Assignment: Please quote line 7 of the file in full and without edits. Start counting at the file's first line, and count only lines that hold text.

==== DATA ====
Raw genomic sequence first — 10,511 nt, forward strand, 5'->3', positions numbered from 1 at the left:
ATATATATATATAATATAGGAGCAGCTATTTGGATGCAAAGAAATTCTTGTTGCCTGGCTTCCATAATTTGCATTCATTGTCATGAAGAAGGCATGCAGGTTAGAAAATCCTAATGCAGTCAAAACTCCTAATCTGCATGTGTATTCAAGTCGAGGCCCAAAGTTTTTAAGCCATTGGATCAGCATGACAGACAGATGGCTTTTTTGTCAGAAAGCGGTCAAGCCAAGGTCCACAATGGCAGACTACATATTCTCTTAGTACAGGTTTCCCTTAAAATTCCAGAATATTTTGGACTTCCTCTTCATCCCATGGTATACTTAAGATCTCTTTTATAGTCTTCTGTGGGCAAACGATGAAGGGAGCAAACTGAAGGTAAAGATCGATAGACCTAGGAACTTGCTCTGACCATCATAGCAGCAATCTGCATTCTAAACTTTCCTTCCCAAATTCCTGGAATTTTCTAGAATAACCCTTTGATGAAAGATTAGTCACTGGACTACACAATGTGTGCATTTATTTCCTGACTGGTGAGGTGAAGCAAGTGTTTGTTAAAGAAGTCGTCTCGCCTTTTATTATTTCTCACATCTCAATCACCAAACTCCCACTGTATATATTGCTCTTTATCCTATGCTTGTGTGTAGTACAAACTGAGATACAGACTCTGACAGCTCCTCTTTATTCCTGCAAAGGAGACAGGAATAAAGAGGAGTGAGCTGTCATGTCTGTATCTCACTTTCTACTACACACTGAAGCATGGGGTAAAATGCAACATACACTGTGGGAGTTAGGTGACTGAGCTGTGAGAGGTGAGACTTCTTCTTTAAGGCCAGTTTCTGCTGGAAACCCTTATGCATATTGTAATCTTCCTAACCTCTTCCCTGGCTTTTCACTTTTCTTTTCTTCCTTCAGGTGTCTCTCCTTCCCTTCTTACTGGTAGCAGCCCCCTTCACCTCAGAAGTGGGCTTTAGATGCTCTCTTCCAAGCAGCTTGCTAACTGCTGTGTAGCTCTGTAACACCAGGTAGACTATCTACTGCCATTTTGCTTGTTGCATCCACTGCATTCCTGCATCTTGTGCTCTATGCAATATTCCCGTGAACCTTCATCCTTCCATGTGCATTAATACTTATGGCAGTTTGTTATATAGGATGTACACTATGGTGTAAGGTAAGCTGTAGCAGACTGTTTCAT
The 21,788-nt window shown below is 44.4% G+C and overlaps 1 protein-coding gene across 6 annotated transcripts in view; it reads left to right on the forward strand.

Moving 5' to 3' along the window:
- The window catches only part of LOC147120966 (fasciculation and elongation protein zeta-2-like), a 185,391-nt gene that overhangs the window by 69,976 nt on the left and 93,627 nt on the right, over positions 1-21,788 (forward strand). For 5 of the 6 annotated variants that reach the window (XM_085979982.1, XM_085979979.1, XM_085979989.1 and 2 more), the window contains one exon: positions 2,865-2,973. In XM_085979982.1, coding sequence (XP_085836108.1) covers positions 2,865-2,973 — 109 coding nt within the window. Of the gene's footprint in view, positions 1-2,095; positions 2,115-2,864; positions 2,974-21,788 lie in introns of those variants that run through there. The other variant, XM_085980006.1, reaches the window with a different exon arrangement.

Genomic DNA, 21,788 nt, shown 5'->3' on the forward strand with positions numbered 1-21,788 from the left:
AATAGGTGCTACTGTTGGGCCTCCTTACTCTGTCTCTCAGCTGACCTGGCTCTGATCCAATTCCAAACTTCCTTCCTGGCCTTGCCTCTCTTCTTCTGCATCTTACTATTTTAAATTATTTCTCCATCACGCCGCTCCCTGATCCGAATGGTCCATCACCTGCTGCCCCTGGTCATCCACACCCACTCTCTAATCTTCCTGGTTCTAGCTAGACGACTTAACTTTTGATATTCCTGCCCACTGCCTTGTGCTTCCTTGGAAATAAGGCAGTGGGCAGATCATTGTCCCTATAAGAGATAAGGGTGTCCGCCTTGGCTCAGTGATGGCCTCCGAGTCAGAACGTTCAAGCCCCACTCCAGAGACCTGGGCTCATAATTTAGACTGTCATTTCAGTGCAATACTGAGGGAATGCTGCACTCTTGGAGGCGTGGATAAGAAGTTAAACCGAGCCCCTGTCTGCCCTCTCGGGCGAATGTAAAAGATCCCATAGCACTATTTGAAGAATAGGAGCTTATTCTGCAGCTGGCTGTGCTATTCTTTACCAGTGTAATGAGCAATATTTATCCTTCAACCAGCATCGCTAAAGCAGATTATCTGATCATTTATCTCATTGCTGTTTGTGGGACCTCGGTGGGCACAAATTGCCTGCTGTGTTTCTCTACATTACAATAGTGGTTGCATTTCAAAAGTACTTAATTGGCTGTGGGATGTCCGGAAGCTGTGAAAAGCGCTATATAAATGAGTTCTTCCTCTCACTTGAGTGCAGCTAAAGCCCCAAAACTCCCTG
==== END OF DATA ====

AATAGGTGCTACTGTTGGGCCTCCTTACTCTGTCTCTCAGCTGACCTGGCTCTGATCCAATTCCAAACTTCCTTCCTGGCCTTGCCTCTCTTCTTCTGCATCTTACTATTTTAAATTATTTCTCCATCACGCCGCTCCCTGATCCGAATGGTCCATCACCTGCTGCCCCTGGTCATCCACACCCACTCTCTAATCTTCCTGGTTCTAGCTAGACGACTTAACTTTTGATATTCCTGCCCACTGCCTTGTGCTTCCTTGGAAATAAGGCAGTGGGCAGATCATTGTCCCTATAAGAGATAAGGGTGTCCGCCTTGGCTCAGTGATGGCCTCCGAGTCAGAACGTTCAAGCCCCACTCCAGAGACCTGGGCTCATAATTTAGACTGTCATTTCAGTGCAATACTGAGGGAATGCTGCACTCTTGGAGGCGTGGATAAGAAGTTAAACCGAGCCCCTGTCTGCCCTCTCGGGCGAATGTAAAAGATCCCATAGCACTATTTGAAGAATAGGAGCTTATTCTGCAGCTGGCTGTGCTATTCTTTACCAGTGTAATGAGCAATATTTATCCTTCAACCAGCATCGCTAAAGCAGATTATCTGATCATTTATCTCATTGCTGTTTGTGGGACCTCGGTGGGCACAAATTGCCTGCTGTGTTTCTCTACATTACAATAGTGGTTGCATTTCAAAAGTACTTAATTGGCTGTGGGATGTCCGGAAGCTGTGAAAAGCGCTATATAAATGAGTTCTTCCTCTCACTTGAGTGCAGCTAAAGCCCCAAAACTCCCTG